• Reasons for non-attendance may include access, financial barriers to treatment, dental anxiety and signposting of services. As lead author of the paper, Charlotte Currie, Orofacial Pain research team, Newcastle University's Centre for Oral Health Research, said: "We simply do not have sufficient understanding of why patients choose to use U.K. healthcare services in this way for dental problems and beginning to understand why they make these choices is important to help these patients into routine preventative dental care, which is likely to have help prevent the dental problem occurring in the first place".
Measuring the cost of toothache at A&E
  • The BDA says this research reveals a systematic under-reporting of dental problems at A&E departments.  Official national figures for England place the annual number of dental investigations at A&E at 14,468. With an average tariff for A&E attendance of £132 this generates an official cost of just £2 million. The BDA has estimated this new research could conservatively place attendees in England at closer to 135,000 patients per year at an annual cost of nearly £18 million-- with over 95,000 cases and over £12.5 million specifically for toothache related problems.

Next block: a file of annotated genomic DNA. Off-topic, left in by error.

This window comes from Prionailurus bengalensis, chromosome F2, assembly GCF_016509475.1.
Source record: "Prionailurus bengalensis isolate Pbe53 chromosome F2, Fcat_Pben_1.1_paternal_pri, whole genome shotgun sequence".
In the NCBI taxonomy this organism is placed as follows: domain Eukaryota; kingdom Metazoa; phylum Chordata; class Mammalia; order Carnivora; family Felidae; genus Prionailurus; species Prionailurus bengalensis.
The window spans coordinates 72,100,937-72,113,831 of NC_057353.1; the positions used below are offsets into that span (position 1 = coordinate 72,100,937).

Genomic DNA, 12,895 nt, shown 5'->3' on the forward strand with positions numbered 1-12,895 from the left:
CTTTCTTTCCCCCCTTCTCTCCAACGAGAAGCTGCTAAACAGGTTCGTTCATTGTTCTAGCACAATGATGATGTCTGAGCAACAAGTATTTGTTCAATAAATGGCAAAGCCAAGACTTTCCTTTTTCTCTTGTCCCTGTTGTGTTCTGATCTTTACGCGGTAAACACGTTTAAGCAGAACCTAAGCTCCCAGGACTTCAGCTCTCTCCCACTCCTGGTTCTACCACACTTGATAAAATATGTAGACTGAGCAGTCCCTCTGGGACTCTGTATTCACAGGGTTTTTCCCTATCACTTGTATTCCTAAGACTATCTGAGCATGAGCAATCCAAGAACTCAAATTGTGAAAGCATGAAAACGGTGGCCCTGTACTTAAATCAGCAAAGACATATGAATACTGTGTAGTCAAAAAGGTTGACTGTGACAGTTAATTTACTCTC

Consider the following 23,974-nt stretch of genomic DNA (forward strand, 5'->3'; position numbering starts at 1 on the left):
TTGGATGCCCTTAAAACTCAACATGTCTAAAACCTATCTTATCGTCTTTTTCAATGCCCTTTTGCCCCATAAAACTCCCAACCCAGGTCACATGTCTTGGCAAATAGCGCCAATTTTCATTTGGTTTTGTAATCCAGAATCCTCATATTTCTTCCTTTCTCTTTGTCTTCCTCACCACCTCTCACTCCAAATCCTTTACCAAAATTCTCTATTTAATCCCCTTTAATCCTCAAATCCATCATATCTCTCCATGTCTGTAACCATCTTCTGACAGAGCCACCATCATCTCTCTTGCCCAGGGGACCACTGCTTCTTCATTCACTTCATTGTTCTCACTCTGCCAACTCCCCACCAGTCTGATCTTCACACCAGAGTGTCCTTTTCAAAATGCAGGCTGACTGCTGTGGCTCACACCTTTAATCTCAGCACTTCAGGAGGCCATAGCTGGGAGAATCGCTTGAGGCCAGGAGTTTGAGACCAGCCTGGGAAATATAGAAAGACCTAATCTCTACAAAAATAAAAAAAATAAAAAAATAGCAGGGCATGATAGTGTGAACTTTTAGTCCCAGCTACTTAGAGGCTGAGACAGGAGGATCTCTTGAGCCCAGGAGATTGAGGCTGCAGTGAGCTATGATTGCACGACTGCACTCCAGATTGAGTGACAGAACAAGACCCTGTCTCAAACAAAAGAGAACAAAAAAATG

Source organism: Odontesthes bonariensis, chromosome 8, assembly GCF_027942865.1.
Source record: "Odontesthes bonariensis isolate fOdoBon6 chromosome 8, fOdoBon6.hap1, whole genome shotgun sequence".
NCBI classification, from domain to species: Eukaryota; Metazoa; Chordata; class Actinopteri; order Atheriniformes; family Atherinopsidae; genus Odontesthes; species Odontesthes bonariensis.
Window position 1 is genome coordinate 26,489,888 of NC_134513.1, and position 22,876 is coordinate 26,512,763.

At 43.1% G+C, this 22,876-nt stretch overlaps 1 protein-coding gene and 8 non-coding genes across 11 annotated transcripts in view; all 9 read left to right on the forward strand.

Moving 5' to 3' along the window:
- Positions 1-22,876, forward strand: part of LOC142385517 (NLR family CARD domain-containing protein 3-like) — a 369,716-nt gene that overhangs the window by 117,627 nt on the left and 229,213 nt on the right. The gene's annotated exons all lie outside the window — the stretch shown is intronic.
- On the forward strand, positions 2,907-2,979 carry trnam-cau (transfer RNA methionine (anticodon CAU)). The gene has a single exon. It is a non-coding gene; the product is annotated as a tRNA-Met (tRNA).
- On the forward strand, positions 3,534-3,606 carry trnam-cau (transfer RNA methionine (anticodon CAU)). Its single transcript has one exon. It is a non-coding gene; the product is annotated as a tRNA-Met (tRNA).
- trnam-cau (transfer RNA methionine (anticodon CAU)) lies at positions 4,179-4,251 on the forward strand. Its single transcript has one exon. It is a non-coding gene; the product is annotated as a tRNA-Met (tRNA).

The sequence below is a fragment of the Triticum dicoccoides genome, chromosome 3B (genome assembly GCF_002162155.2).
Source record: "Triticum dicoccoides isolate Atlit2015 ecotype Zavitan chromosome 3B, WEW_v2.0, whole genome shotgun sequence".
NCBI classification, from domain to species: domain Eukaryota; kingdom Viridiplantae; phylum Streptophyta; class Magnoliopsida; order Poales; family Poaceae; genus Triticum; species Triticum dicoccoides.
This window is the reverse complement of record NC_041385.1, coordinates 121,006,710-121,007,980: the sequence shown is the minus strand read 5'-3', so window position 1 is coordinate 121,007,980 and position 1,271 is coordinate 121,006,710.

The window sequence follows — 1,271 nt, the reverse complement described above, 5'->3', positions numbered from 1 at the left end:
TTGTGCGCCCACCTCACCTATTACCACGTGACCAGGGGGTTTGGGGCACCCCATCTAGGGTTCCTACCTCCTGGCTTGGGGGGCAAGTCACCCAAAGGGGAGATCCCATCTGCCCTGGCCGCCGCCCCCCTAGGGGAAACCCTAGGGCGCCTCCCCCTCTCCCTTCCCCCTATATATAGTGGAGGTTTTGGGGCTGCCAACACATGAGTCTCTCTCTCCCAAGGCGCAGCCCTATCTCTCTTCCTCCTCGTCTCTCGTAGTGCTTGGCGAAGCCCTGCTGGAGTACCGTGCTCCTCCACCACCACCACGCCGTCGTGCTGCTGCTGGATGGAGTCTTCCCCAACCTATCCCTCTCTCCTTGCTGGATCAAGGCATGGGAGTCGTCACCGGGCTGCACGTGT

• Over 600,000 patients in England are already estimated to be heading to GPs for dental treatment. The BDA previously revealed these appointments cost the NHS over £26 million a year, even though practitioners are not equipped to treat them.
  • The BDA has consistently criticised the government for discouraging patients on modest incomes through increases in the patient charge.  The last Adult Dental Health Survey reports that just over a quarter of adults (26%) say that the type of dental treatment they opted for has been affected by cost - and almost one-fifth (19%) say that they had delayed dental treatment for the same reason. 
  • Direct government investment in the service in England has fallen by £170 million since 2010, while the gross budget has been topped up by inflated patient charges. England now leads the field for basic treatment charges, with a £19.70 charge for an examination, compared to £13.50 in Wales. In Scotland check-ups are free of charge. In Northern Ireland examinations charges start at £6.68.